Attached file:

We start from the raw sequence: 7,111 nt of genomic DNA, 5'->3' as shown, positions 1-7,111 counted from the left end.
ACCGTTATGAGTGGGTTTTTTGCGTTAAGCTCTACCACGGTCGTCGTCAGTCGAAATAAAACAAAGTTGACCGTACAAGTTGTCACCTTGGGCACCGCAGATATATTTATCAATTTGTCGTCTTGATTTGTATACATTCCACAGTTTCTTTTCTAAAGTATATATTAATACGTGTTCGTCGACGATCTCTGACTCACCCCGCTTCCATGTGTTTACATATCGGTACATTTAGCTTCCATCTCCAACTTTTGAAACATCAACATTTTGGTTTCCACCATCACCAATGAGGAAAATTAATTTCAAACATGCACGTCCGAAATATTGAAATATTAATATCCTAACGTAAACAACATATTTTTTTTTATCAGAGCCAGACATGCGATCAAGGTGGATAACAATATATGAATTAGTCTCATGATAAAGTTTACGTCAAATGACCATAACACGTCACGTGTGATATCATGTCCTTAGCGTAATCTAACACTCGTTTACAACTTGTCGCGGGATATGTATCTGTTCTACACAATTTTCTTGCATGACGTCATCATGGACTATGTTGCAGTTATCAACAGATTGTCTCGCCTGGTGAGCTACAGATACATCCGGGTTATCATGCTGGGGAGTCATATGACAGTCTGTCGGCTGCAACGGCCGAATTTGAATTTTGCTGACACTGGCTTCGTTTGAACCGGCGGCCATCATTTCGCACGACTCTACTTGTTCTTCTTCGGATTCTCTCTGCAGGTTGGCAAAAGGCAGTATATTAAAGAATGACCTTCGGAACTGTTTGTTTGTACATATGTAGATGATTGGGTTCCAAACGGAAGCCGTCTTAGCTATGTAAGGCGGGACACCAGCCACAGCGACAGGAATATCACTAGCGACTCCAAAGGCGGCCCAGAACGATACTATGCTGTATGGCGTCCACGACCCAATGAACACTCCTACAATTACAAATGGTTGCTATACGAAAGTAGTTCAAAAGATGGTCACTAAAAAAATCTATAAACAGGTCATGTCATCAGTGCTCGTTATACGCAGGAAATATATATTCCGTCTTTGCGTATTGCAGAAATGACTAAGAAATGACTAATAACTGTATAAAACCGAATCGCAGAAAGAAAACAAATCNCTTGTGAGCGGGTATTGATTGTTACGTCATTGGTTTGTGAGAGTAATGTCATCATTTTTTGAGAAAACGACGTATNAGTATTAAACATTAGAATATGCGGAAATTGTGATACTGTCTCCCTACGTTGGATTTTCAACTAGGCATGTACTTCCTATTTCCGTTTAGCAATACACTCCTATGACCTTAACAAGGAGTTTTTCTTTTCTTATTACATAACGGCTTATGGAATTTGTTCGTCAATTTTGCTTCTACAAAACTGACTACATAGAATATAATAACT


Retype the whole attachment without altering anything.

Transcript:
We start from the raw sequence: 7,111 nt of genomic DNA, 5'->3' as shown, positions 1-7,111 counted from the left end.
ACCGTTATGAGTGGGTTTTTTGCGTTAAGCTCTACCACGGTCGTCGTCAGTCGAAATAAAACAAAGTTGACCGTACAAGTTGTCACCTTGGGCACCGCAGATATATTTATCAATTTGTCGTCTTGATTTGTATACATTCCACAGTTTCTTTTCTAAAGTATATATTAATACGTGTTCGTCGACGATCTCTGACTCACCCCGCTTCCATGTGTTTACATATCGGTACATTTAGCTTCCATCTCCAACTTTTGAAACATCAACATTTTGGTTTCCACCATCACCAATGAGGAAAATTAATTTCAAACATGCACGTCCGAAATATTGAAATATTAATATCCTAACGTAAACAACATATTTTTTTTTATCAGAGCCAGACATGCGATCAAGGTGGATAACAATATATGAATTAGTCTCATGATAAAGTTTACGTCAAATGACCATAACACGTCACGTGTGATATCATGTCCTTAGCGTAATCTAACACTCGTTTACAACTTGTCGCGGGATATGTATCTGTTCTACACAATTTTCTTGCATGACGTCATCATGGACTATGTTGCAGTTATCAACAGATTGTCTCGCCTGGTGAGCTACAGATACATCCGGGTTATCATGCTGGGGAGTCATATGACAGTCTGTCGGCTGCAACGGCCGAATTTGAATTTTGCTGACACTGGCTTCGTTTGAACCGGCGGCCATCATTTCGCACGACTCTACTTGTTCTTCTTCGGATTCTCTCTGCAGGTTGGCAAAAGGCAGTATATTAAAGAATGACCTTCGGAACTGTTTGTTTGTACATATGTAGATGATTGGGTTCCAAACGGAAGCCGTCTTAGCTATGTAAGGCGGGACACCAGCCACAGCGACAGGAATATCACTAGCGACTCCAAAGGCGGCCCAGAACGATACTATGCTGTATGGCGTCCACGACCCAATGAACACTCCTACAATTACAAATGGTTGCTATACGAAAGTAGTTCAAAAGATGGTCACTAAAAAAATCTATAAACAGGTCATGTCATCAGTGCTCGTTATACGCAGGAAATATATATTCCGTCTTTGCGTATTGCAGAAATGACTAAGAAATGACTAATAACTGTATAAAACCGAATCGCAGAAAGAAAACAAATCNCTTGTGAGCGGGTATTGATTGTTACGTCATTGGTTTGTGAGAGTAATGTCATCATTTTTTGAGAAAACGACGTATNAGTATTAAACATTAGAATATGCGGAAATTGTGATACTGTCTCCCTACGTTGGATTTTCAACTAGGCATGTACTTCCTATTTCCGTTTAGCAATACACTCCTATGACCTTAACAAGGAGTTTTTCTTTTCTTATTACATAACGGCTTATGGAATTTGTTCGTCAATTTTGCTTCTACAAAACTGACTACATAGAATATAATAACT